That said, Scypinski noted that if a piece of group business is valuable enough to a hotel, due to the event type, size or dates to be staged, then it is conceivable a buyer successfully could demand that all booked rooms be credited at the contracted rate, regardless of the actual rate paid. "As times get better, we move further away from that," he noted.
Scypinski said Starwood's standard clause allows buyers to receive the average daily rate of that day's bookings as credit toward the block, regardless of actual price paid.
Since most attrition clauses today are based on the price of the guest room, Smith said, the importance of room block management is heightened. "The hotels are great to work with, and we will fulfill our contract obligations," Smith said. "And they hold me to it."
Hilton Hotels Corp. last month introduced a software application that works with the chain's property management system to allow planners to access an automated cross-reference of group registration lists against hotel rooms, in certain properties (Meetings Today, Jan. 19).
"It's the number-one issue for a lot of corporate planners," according to Hilton Hotels Corp. senior vice president of sales Steve Armitage. "They've tried a lot of different things to find solutions, like having two different fee structures on registration materials. That's been very helpful."
CIC's Project Attrition details the likelihood of success of dozens of methods of mitigating attrition, concluding that only a handful—including offering attendees a discounted registration fee for booking hotel rooms via the preferred channel, or denying registration to attendees without a reservation at the event-contracted hotel—have a very high likelihood of consistent success. The report effectively assumes planners will compare registration lists to rooming lists frequently and thoroughly.
"I so carefully, and verbally not just electronically, talk with the internal clients about their needs, their histories, their room block pickups," Health Net's Smith said. "We need to show them that it's important not to get into a problem with the hotel or we'll have a financial ordeal. I've treated it with kid gloves more than ever before."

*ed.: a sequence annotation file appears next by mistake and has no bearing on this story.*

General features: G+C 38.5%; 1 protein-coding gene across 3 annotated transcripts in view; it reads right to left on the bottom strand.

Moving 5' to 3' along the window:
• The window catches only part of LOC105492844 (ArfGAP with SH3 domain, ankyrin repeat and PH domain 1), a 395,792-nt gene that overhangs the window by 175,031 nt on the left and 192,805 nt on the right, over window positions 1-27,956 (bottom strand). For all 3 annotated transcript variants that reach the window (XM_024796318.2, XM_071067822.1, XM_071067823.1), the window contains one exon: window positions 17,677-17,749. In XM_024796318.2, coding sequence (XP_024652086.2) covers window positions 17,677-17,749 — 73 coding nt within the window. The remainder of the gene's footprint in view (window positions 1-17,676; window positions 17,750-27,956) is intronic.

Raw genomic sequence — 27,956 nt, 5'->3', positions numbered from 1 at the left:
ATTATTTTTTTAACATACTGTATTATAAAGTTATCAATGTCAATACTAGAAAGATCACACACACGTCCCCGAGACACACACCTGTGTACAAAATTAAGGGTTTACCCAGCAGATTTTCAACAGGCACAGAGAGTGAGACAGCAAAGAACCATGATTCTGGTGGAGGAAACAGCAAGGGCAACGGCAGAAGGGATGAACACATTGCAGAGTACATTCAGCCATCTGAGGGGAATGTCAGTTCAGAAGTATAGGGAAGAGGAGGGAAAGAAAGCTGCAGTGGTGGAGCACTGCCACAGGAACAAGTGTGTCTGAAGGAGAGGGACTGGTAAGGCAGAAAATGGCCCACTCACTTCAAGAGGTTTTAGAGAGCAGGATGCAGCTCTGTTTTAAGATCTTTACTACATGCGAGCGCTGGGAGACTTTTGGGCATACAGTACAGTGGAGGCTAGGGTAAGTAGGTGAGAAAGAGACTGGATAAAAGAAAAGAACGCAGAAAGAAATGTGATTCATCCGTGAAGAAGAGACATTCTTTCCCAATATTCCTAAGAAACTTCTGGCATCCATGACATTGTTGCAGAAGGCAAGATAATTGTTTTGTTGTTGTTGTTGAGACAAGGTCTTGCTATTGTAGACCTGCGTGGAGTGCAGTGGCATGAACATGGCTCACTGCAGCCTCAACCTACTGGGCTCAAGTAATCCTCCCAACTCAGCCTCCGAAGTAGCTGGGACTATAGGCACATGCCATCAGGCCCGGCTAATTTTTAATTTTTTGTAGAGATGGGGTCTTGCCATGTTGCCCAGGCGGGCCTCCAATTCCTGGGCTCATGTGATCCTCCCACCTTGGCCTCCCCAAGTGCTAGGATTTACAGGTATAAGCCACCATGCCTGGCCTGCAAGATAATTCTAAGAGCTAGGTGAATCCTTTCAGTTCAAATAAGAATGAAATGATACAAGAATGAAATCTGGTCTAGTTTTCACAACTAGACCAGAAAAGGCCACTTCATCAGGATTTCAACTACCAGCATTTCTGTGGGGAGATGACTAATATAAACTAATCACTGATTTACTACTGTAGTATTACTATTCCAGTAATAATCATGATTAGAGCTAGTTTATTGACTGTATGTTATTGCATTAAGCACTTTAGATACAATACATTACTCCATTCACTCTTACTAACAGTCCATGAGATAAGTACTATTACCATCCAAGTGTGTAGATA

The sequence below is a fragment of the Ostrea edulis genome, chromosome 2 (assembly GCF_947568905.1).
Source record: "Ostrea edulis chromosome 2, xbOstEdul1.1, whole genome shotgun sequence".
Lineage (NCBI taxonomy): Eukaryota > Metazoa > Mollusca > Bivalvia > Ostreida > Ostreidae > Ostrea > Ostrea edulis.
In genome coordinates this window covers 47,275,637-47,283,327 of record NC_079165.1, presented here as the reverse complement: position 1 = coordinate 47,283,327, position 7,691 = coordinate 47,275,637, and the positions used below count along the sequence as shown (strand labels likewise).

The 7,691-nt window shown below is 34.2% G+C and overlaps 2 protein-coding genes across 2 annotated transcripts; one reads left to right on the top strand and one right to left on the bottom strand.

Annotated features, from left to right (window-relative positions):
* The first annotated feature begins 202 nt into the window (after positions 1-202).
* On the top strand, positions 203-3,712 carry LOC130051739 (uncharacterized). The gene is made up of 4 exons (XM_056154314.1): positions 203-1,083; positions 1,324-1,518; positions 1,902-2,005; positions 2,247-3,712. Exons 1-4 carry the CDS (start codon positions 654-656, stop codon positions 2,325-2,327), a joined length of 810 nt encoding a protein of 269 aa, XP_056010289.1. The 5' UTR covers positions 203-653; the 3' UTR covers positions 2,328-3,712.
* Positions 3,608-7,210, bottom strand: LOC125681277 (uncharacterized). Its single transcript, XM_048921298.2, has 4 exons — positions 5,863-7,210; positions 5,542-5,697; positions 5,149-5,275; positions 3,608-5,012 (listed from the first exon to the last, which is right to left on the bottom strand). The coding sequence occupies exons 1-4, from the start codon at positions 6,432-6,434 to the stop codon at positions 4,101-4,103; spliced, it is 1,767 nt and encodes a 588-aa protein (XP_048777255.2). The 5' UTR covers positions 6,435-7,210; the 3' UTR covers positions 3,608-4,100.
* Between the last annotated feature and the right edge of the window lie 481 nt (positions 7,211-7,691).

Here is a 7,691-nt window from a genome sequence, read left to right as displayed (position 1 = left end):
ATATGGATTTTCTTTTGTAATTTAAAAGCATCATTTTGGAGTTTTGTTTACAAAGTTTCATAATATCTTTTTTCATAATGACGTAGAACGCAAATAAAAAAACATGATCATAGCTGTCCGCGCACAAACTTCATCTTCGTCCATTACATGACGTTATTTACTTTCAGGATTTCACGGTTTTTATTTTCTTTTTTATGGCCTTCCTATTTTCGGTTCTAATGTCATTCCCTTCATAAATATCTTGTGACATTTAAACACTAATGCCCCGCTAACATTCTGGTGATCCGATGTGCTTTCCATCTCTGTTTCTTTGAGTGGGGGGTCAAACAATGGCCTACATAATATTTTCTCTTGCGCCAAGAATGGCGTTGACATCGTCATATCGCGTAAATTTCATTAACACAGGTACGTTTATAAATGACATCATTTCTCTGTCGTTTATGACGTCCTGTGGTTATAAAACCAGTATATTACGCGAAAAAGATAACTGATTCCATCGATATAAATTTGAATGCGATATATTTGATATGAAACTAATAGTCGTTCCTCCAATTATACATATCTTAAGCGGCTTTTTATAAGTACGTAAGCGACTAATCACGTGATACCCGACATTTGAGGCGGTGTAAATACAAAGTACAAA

"It sounds obvious, but you have to compare the registration lists to who has booked rooms," Rantilla said. "Knowing that and being able to stay on top of it is highly important to the success of the meeting. You're blind otherwise, and you'll ask for a list of who booked three weeks before the event, which is really difficult."
Passkey has developed several applications for hotels and planners designed to mitigate attrition. A combined strategy of attendee incentives and Passkey tools can shave the number of attendees who book outside the block by about 5 percentage points--from 15 percent to 10 percent, for example. But there's a limit as to how much attrition can be avoided through any tactic. "That's the $64 million question, and we're trying not to make grandiose claims," Rantilla said. "There's no way you can eliminate it entirely, but you can get a 5 percent swing with a few things compounded together, especially if you have a captive audience."
Passkey has a handful of contracts directly with large corporate clients, Rantilla said, but most planners come into contact with the firm's tools through its alliances with several hotel chains, including Hyatt, Marriott and Omni. The company has developed applications to import rooming lists into its reservation system from Microsoft Word and Excel, and has links to more than 50 public and private registration systems. Passkey's tools were cited in Project Attrition as a technology application to help manage attrition, as were several other technology tools, including HrrtSolutions, Travelhero and Cardinal Communications' ResPath. "We're trying to ensure the automation of all group reservations," Rantilla said.
As the economy improves, Rantilla said, hotels will be less likely to offer heavily discounted rates, somewhat limiting the problem of book-arounds. "There will always be some challenges, but the question is the extent of the attrition," he said. "As the economy improves, group rates will begin to have more integrity, and you won't be able to book a luxury hotel for $119 per night. It won't be as tempting to book outside of the block."